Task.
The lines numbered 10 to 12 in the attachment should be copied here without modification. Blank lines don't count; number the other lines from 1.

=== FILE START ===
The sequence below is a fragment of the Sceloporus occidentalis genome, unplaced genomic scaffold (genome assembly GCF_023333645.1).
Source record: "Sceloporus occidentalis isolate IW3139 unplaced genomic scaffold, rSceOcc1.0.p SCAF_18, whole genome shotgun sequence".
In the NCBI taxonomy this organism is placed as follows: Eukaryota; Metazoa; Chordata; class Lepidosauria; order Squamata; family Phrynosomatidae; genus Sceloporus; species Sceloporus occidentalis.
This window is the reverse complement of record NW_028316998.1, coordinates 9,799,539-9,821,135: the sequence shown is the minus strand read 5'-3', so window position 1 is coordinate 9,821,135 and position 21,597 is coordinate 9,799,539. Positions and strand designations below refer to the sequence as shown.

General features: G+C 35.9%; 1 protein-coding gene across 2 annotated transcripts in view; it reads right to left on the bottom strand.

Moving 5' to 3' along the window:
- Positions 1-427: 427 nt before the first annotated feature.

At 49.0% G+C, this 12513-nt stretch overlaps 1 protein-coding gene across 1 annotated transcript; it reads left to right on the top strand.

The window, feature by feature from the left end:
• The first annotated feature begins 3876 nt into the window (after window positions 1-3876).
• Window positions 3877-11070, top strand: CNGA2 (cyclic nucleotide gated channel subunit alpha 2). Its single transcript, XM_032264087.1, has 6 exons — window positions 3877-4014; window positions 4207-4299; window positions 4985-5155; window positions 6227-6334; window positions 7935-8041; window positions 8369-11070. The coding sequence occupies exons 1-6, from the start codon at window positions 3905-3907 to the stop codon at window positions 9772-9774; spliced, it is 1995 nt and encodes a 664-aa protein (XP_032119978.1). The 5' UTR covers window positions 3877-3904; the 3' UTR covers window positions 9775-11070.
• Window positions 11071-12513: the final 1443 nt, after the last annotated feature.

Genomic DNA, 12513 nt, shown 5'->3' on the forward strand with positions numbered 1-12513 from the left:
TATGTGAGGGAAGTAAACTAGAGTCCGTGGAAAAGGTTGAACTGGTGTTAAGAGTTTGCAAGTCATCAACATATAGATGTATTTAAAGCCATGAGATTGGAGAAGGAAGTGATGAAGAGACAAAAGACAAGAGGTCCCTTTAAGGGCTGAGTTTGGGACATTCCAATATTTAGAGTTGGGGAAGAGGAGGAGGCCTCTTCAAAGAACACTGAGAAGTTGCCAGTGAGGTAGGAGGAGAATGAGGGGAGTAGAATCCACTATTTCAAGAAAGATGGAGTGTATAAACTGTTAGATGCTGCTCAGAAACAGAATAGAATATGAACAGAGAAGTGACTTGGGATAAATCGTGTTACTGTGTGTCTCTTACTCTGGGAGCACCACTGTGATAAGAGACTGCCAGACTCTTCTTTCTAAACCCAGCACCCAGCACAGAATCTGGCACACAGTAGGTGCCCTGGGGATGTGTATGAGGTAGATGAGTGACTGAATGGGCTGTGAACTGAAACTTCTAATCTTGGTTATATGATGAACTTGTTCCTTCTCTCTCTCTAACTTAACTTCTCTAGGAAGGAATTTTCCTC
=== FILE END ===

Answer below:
• The first annotated feature begins 3876 nt into the window (after window positions 1-3876).
• Window positions 3877-11070, top strand: CNGA2 (cyclic nucleotide gated channel subunit alpha 2). Its single transcript, XM_032264087.1, has 6 exons — window positions 3877-4014; window positions 4207-4299; window positions 4985-5155; window positions 6227-6334; window positions 7935-8041; window positions 8369-11070. The coding sequence occupies exons 1-6, from the start codon at window positions 3905-3907 to the stop codon at window positions 9772-9774; spliced, it is 1995 nt and encodes a 664-aa protein (XP_032119978.1). The 5' UTR covers window positions 3877-3904; the 3' UTR covers window positions 9775-11070.
• Window positions 11071-12513: the final 1443 nt, after the last annotated feature.